Then there is the issue of Ronn Torossian, the CEO of 5WPR, which claims to be one of the fastest growing PR firms in the industry. Mr. Torossian has a penchant for threatening litigation (see Strumpette’s Torossian Lawsuit countdown clock), a brash style, and a rather skewed perception of where he fits in the pecking order of industry giants (To wit, he reportedly said this a few years ago with respect to legendary PR man Howard Rubenstein: “5WPR are the new kids on the block to challenge him as the leading PR person in NYC.”). I will let the folks at Gawker fill you in on a major reason why Mr. Torossian comes to mind while writing this particular post.
Finally, there is Michael “The-Flack-When-You-Are-Under-Attack” Sitrick. As I’ve noted before, I admire Mr. Sitrick’s willingness to rough up reporters who write negative stories about his clients (although some of the reporters he has taken on are among the smartest and fairest in the business) and I salute Mr. Sitrick for his ability to dupe 60 Minutes into doing an uncritically sympathetic story about his controversial client Biovail being an unjustified victim of short sellers. Yet his outrages and messianic attacks on short sellers for their dubious activities loses some of its steam when you read that his firm has apparently engaged in some highly questionable practices itself.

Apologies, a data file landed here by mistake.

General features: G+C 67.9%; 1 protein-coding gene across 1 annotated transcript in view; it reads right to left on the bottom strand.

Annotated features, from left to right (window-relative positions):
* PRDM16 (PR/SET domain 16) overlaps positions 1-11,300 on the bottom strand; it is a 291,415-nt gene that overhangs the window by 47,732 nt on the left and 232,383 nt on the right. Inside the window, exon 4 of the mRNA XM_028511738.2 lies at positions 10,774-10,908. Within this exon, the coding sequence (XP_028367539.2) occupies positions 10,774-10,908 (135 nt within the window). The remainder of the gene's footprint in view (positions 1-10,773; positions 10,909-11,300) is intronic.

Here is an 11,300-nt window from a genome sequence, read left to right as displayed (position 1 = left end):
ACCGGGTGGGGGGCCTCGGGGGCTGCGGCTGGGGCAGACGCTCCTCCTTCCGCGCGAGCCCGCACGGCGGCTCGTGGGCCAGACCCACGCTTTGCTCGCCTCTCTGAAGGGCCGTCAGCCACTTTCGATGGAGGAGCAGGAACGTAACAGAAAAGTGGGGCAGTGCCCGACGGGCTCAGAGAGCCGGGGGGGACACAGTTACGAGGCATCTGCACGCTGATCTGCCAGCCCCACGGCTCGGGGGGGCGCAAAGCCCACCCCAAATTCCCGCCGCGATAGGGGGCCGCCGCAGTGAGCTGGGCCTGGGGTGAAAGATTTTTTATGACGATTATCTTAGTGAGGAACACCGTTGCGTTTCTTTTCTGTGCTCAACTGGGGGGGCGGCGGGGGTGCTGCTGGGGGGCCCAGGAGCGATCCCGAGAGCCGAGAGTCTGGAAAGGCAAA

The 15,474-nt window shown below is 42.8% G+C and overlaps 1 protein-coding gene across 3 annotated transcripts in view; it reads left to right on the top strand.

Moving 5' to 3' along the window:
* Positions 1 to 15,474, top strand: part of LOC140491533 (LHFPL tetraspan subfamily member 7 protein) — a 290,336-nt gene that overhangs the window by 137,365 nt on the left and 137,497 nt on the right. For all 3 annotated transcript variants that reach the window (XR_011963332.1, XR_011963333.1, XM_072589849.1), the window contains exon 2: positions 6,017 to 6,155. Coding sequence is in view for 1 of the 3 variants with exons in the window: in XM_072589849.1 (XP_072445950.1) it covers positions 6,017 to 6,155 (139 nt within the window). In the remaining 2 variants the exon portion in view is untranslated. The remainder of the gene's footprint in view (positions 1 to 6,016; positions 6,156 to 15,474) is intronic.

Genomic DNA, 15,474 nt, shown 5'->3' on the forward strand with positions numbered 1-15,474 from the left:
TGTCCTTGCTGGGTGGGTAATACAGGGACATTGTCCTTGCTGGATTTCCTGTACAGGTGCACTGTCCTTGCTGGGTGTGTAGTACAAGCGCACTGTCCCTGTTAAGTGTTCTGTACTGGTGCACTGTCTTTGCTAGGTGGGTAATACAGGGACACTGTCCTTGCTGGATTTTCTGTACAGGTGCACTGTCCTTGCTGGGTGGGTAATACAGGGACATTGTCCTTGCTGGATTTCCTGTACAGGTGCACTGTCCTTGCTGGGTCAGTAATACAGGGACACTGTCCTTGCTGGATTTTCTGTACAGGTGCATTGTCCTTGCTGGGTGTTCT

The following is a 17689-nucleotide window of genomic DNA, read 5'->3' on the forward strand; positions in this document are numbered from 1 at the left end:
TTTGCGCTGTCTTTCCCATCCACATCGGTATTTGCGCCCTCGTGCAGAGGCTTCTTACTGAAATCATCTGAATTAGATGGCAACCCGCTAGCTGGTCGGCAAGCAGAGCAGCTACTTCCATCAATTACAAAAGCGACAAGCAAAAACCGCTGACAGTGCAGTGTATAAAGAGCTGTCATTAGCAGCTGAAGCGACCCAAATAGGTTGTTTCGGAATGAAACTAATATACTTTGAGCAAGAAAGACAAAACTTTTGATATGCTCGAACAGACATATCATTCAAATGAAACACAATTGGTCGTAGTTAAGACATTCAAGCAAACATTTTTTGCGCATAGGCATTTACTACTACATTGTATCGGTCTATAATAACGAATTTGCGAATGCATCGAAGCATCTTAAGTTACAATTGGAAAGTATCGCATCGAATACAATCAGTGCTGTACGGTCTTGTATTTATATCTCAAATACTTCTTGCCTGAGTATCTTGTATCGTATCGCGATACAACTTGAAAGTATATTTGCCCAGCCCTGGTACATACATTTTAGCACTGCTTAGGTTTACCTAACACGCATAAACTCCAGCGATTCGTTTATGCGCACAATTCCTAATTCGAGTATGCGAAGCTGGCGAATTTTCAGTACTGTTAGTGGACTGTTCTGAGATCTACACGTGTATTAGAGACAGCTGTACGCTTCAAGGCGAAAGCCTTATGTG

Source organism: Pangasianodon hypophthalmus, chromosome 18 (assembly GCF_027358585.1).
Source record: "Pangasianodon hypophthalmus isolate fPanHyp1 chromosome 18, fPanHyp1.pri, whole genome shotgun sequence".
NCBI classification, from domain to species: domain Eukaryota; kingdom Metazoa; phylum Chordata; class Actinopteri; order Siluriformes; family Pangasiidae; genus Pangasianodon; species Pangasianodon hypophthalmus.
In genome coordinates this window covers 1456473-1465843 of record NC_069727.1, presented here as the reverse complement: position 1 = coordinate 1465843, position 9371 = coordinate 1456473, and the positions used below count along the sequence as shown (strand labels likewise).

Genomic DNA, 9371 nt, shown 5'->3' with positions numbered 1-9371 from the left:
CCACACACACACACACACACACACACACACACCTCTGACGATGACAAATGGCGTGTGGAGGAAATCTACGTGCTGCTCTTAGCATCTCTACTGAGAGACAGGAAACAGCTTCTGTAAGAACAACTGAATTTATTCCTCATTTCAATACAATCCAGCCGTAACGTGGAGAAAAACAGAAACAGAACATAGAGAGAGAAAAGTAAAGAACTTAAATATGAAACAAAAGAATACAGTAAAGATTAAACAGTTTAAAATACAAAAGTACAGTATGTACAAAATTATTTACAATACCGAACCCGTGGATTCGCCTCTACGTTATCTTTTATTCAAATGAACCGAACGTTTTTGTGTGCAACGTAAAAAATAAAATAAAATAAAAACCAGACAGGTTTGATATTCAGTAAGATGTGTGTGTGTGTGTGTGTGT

(Full Disclosure: I briefly was retained by an attorney to assist in a matter involving Spyro Contogouris, a hedge fund researcher who was a prime target of Mr. Sitrick’s attacks)
Over the years I have been frequently criticized by PR people for being “extremely naïve about PR” and “thinking too much like a reporter.” I’ve been told that PR is an inherently dirty business that often requires the use of dishonesty and deception to get the job done. But I don’t buy that, nor do the people who work here. At the end of the day, our reputation for integrity and transparency is our most cherished corporate asset, and no client, project, award, or piece of business is worth its sacrifice. These values have served us well.
The PR industry has no shortage of practitioners who are quick to advise others how to manage their reputations. It’s high time we did something about our own.